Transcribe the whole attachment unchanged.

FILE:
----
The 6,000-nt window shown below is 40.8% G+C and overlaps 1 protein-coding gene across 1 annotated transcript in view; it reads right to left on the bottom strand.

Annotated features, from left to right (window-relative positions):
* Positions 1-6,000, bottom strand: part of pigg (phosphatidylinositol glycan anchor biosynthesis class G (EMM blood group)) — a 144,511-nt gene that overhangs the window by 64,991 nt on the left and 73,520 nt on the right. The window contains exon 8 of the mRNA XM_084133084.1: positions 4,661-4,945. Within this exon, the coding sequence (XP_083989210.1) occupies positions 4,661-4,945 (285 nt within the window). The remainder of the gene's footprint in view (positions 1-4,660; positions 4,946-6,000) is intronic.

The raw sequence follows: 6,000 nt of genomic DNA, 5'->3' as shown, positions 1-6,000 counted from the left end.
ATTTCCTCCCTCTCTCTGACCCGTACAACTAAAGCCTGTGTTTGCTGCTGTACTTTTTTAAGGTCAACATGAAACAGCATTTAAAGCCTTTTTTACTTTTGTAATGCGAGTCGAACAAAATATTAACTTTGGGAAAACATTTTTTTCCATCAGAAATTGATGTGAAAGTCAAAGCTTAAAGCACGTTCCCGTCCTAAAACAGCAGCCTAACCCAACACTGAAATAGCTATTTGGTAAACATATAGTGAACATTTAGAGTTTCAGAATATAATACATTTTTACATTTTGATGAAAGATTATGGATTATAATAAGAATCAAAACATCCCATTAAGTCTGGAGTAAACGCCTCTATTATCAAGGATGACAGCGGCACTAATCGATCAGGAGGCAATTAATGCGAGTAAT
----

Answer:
The 6,000-nt window shown below is 40.8% G+C and overlaps 1 protein-coding gene across 1 annotated transcript in view; it reads right to left on the bottom strand.

Annotated features, from left to right (window-relative positions):
* Positions 1-6,000, bottom strand: part of pigg (phosphatidylinositol glycan anchor biosynthesis class G (EMM blood group)) — a 144,511-nt gene that overhangs the window by 64,991 nt on the left and 73,520 nt on the right. The window contains exon 8 of the mRNA XM_084133084.1: positions 4,661-4,945. Within this exon, the coding sequence (XP_083989210.1) occupies positions 4,661-4,945 (285 nt within the window). The remainder of the gene's footprint in view (positions 1-4,660; positions 4,946-6,000) is intronic.

The raw sequence follows: 6,000 nt of genomic DNA, 5'->3' as shown, positions 1-6,000 counted from the left end.
ATTTCCTCCCTCTCTCTGACCCGTACAACTAAAGCCTGTGTTTGCTGCTGTACTTTTTTAAGGTCAACATGAAACAGCATTTAAAGCCTTTTTTACTTTTGTAATGCGAGTCGAACAAAATATTAACTTTGGGAAAACATTTTTTTCCATCAGAAATTGATGTGAAAGTCAAAGCTTAAAGCACGTTCCCGTCCTAAAACAGCAGCCTAACCCAACACTGAAATAGCTATTTGGTAAACATATAGTGAACATTTAGAGTTTCAGAATATAATACATTTTTACATTTTGATGAAAGATTATGGATTATAATAAGAATCAAAACATCCCATTAAGTCTGGAGTAAACGCCTCTATTATCAAGGATGACAGCGGCACTAATCGATCAGGAGGCAATTAATGCGAGTAAT